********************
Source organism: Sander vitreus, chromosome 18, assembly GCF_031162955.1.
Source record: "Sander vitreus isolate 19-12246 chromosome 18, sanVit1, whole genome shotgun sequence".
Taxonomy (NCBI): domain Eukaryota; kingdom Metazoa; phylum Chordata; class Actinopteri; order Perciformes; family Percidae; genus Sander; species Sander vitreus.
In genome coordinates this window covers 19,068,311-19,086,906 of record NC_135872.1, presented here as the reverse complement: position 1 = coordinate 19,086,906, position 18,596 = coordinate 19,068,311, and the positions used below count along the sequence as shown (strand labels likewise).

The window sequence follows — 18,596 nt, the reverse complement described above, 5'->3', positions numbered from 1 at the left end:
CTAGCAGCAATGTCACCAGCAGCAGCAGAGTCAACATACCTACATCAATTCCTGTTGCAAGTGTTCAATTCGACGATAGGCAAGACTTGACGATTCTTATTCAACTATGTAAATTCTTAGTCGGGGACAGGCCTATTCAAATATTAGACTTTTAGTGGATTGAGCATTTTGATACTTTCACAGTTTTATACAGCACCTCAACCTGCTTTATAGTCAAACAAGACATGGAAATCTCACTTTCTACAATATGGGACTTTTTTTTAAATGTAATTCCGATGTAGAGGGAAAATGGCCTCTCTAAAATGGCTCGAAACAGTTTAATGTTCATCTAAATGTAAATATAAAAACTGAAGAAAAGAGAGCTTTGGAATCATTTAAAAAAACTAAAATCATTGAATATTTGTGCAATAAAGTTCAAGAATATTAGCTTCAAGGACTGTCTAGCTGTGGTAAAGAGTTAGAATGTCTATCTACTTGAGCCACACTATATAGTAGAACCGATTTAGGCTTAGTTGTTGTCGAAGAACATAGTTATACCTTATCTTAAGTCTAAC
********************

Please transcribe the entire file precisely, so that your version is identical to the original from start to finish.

Source organism: Sander vitreus, chromosome 18, assembly GCF_031162955.1.
Source record: "Sander vitreus isolate 19-12246 chromosome 18, sanVit1, whole genome shotgun sequence".
Taxonomy (NCBI): domain Eukaryota; kingdom Metazoa; phylum Chordata; class Actinopteri; order Perciformes; family Percidae; genus Sander; species Sander vitreus.
In genome coordinates this window covers 19,068,311-19,086,906 of record NC_135872.1, presented here as the reverse complement: position 1 = coordinate 19,086,906, position 18,596 = coordinate 19,068,311, and the positions used below count along the sequence as shown (strand labels likewise).

The window sequence follows — 18,596 nt, the reverse complement described above, 5'->3', positions numbered from 1 at the left end:
CTAGCAGCAATGTCACCAGCAGCAGCAGAGTCAACATACCTACATCAATTCCTGTTGCAAGTGTTCAATTCGACGATAGGCAAGACTTGACGATTCTTATTCAACTATGTAAATTCTTAGTCGGGGACAGGCCTATTCAAATATTAGACTTTTAGTGGATTGAGCATTTTGATACTTTCACAGTTTTATACAGCACCTCAACCTGCTTTATAGTCAAACAAGACATGGAAATCTCACTTTCTACAATATGGGACTTTTTTTTAAATGTAATTCCGATGTAGAGGGAAAATGGCCTCTCTAAAATGGCTCGAAACAGTTTAATGTTCATCTAAATGTAAATATAAAAACTGAAGAAAAGAGAGCTTTGGAATCATTTAAAAAAACTAAAATCATTGAATATTTGTGCAATAAAGTTCAAGAATATTAGCTTCAAGGACTGTCTAGCTGTGGTAAAGAGTTAGAATGTCTATCTACTTGAGCCACACTATATAGTAGAACCGATTTAGGCTTAGTTGTTGTCGAAGAACATAGTTATACCTTATCTTAAGTCTAAC